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Syria fighter 'wanted to get away'
A young woman accused of arranging to send 20,000 euro (£25,000) for her husband fighting in Syria told a court that he would leave the country to get away from police, drugs and bad influences.
Amal El-Wahabi, 27, allegedly asked her friend Nawal Msaad, also 27, to be a trusted courier and take the cash to Turkey at the request of Aine Davis, who she knew by his Muslim name Hamza.
But Msaad was stopped by police at Heathrow in January before she boarded a flight. She handed over the rolled up notes hidden in her knickers, a court has heard.
Msaad, of Holloway, north London, and El-Wahabi, of north west London, are on trial at the Old Bailey accused of funding terrorism. They deny the charge.
Giving evidence in the witness box, mother-of-two El-Wahabi, said she met Hamza, 30, while she was working in the nursery at her local mosque when she was 19.
Hamza was selling cannabis and class A drugs and had also fathered two children by another woman, she said.
El-Wahabi told the court: "My dad picked up the idea he has money and did not know where the money came from."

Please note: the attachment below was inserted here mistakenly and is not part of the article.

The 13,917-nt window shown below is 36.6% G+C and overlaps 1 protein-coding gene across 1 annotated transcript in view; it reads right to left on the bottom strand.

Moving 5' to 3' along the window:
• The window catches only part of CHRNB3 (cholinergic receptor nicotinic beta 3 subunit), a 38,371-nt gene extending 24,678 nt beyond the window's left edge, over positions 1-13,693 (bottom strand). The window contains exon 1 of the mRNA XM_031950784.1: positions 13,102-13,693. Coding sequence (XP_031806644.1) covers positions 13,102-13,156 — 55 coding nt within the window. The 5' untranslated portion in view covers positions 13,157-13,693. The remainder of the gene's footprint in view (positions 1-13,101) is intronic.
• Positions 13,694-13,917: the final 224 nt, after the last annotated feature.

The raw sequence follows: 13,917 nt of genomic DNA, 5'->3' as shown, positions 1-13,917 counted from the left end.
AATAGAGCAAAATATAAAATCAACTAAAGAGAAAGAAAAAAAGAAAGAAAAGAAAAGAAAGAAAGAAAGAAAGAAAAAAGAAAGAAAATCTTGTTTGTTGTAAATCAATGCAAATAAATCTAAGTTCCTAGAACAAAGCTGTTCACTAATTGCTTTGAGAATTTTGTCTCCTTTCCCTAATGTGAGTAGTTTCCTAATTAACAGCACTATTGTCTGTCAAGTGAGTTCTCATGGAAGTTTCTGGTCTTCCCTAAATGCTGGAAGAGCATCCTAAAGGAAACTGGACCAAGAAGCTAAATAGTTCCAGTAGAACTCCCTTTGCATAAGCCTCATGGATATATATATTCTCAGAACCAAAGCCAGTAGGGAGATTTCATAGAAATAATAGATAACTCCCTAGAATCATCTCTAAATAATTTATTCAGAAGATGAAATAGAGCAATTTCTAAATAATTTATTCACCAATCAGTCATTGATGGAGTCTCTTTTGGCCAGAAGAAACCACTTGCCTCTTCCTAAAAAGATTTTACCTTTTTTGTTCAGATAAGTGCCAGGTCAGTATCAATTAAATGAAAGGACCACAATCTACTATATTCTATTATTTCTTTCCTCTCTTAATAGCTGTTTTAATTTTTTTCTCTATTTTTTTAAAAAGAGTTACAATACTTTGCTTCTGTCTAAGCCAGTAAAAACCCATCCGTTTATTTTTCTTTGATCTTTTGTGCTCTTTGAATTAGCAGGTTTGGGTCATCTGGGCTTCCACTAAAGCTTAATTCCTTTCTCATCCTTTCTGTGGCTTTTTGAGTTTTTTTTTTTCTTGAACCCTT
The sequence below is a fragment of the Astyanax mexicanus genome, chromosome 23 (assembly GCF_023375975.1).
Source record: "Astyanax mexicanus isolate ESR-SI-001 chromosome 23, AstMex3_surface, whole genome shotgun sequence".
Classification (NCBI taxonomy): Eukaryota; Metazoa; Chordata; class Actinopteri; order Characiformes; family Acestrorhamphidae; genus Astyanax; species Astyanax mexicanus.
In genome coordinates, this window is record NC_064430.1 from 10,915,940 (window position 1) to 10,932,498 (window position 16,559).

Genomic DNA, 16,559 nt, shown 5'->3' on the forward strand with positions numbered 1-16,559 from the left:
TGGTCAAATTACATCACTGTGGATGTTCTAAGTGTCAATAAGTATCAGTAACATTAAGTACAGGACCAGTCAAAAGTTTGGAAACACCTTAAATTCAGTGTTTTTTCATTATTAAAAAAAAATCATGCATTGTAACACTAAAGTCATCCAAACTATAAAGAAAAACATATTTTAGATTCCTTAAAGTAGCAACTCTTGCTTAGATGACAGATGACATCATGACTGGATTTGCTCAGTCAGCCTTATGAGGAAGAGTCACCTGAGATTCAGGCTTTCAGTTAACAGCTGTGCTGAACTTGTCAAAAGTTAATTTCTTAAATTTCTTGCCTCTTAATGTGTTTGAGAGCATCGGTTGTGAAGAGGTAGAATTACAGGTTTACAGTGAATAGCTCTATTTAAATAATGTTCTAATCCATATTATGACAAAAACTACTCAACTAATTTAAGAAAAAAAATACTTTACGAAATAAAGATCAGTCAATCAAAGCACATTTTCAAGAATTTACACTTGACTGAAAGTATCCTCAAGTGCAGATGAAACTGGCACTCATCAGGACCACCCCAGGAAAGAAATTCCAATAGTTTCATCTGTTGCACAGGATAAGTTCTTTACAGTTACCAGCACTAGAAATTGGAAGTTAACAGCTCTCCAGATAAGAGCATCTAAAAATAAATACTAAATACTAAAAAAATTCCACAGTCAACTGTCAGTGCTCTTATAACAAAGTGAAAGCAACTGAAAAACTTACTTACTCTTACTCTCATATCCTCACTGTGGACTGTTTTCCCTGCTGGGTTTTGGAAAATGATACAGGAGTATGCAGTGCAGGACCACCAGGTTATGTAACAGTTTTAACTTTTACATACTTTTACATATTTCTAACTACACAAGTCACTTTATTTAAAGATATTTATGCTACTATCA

When her parents found out he was a drug dealer she had to choose between Hamza and her parents, she said.
The defendant, who was born in London with Moroccan roots, said she was very close to her family.
But she said: "I stayed with him because he was always there for me and he has helped me so much."
The court heard how the couple split up for a long period and Hamza had travelled abroad to countries including Yemen, Saudi Arabia and Egypt, she said.
El-Wahabi's lawyer Mark Summers asked: "He is somebody who is happy to be living in London?"
She replied: "Not at all. The drugs, the influence of friends he has around him, the police targeting him constantly. With him, his problem is he is always being watched."
Asked why he travelled so much, she said: "To get away from everyone and to look for work."
While he was away, she said: "(He is) much happier because he has not got everyone on his back, he is not influenced by friends and family. He believed when he is away he is more himself.
"He believed if you die doing good, you go to heaven."
She told the court he only told her the night before that he was leaving on July 28 last year, although she had been suspicious.
El-Wahabi said she had known her co-defendant Msaad from the age of 13 as they went to school together.
The trial continues.